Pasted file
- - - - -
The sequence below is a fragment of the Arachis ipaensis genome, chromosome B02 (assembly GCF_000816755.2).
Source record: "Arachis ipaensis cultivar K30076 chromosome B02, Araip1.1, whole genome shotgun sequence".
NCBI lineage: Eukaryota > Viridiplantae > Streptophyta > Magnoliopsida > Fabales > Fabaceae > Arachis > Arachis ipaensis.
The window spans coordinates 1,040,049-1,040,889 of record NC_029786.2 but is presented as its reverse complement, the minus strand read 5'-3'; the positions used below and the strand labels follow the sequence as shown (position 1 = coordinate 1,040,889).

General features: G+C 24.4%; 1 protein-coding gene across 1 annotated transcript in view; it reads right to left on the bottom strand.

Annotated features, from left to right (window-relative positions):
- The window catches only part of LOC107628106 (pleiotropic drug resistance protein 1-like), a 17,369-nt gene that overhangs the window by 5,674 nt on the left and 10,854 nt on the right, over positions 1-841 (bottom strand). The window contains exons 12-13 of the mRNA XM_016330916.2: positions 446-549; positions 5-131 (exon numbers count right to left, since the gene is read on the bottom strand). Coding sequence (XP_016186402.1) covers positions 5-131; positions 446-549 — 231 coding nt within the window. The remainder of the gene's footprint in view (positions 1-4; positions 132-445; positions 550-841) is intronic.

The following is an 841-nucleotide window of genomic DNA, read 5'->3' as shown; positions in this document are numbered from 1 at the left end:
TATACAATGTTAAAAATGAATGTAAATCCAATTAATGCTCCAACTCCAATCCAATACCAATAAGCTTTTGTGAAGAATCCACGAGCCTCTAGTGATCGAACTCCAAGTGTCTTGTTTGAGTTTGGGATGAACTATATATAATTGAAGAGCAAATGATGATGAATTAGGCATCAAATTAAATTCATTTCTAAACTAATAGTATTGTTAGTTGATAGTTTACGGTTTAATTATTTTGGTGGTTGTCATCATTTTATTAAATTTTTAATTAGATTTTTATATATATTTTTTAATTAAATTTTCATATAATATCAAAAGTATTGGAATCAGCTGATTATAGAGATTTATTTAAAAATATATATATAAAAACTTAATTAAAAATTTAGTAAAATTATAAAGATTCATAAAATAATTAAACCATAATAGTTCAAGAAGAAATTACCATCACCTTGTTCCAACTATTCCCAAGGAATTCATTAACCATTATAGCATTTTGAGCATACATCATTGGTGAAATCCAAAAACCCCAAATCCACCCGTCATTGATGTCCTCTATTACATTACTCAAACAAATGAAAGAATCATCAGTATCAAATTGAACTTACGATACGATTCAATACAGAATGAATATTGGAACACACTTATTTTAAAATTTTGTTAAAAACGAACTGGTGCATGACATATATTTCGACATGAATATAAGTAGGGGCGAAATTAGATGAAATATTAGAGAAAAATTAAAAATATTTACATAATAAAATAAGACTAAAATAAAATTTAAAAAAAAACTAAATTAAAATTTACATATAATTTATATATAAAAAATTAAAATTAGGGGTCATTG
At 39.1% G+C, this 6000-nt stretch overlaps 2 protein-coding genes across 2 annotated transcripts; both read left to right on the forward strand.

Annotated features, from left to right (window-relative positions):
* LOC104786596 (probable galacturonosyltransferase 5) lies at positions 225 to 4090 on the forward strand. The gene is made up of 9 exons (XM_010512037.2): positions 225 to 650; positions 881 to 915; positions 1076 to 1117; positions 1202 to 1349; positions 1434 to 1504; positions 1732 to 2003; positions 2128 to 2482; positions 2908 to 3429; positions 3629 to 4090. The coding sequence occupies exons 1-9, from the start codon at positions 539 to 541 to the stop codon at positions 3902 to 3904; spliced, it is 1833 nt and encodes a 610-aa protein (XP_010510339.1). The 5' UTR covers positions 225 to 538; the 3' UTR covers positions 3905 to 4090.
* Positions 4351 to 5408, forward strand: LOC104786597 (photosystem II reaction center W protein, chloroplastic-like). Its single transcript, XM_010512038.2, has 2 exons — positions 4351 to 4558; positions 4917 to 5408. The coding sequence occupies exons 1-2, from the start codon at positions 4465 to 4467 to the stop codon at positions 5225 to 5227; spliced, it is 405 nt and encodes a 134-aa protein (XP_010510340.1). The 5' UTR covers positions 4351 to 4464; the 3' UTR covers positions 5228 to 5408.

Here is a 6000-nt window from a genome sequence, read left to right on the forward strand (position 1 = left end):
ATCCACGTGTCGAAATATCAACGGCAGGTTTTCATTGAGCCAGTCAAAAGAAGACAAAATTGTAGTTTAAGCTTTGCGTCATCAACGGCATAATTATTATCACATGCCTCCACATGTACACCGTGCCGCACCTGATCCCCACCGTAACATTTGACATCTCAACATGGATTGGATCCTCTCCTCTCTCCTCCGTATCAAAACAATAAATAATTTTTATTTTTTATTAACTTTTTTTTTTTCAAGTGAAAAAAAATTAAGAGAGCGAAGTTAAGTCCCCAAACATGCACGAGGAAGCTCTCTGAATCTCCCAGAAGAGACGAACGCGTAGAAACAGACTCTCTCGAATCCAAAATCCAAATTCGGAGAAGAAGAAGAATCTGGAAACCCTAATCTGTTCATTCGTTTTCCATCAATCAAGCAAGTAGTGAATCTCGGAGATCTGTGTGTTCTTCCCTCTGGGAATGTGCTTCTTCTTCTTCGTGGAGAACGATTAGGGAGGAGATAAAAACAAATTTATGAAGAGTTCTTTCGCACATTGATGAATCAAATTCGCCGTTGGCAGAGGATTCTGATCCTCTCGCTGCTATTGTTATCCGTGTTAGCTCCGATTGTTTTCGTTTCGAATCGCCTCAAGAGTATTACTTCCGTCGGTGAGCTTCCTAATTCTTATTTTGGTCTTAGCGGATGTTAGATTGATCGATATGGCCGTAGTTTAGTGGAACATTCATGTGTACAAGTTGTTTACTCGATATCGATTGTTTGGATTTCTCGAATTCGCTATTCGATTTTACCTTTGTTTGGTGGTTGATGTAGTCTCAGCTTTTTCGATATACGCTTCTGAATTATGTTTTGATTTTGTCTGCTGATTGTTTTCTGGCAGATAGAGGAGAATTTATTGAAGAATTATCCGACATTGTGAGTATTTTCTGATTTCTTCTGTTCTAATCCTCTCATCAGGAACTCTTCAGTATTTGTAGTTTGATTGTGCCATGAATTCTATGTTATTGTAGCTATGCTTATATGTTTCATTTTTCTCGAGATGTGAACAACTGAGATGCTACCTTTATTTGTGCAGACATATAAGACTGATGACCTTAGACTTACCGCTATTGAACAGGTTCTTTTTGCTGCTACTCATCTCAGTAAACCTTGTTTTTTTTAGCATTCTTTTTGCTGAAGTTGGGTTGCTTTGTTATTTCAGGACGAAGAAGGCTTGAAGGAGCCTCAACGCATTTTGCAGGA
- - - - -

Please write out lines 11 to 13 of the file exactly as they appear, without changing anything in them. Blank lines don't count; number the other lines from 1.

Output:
Annotated features, from left to right (window-relative positions):
* LOC104786596 (probable galacturonosyltransferase 5) lies at positions 225 to 4090 on the forward strand. The gene is made up of 9 exons (XM_010512037.2): positions 225 to 650; positions 881 to 915; positions 1076 to 1117; positions 1202 to 1349; positions 1434 to 1504; positions 1732 to 2003; positions 2128 to 2482; positions 2908 to 3429; positions 3629 to 4090. The coding sequence occupies exons 1-9, from the start codon at positions 539 to 541 to the stop codon at positions 3902 to 3904; spliced, it is 1833 nt and encodes a 610-aa protein (XP_010510339.1). The 5' UTR covers positions 225 to 538; the 3' UTR covers positions 3905 to 4090.
* Positions 4351 to 5408, forward strand: LOC104786597 (photosystem II reaction center W protein, chloroplastic-like). Its single transcript, XM_010512038.2, has 2 exons — positions 4351 to 4558; positions 4917 to 5408. The coding sequence occupies exons 1-2, from the start codon at positions 4465 to 4467 to the stop codon at positions 5225 to 5227; spliced, it is 405 nt and encodes a 134-aa protein (XP_010510340.1). The 5' UTR covers positions 4351 to 4464; the 3' UTR covers positions 5228 to 5408.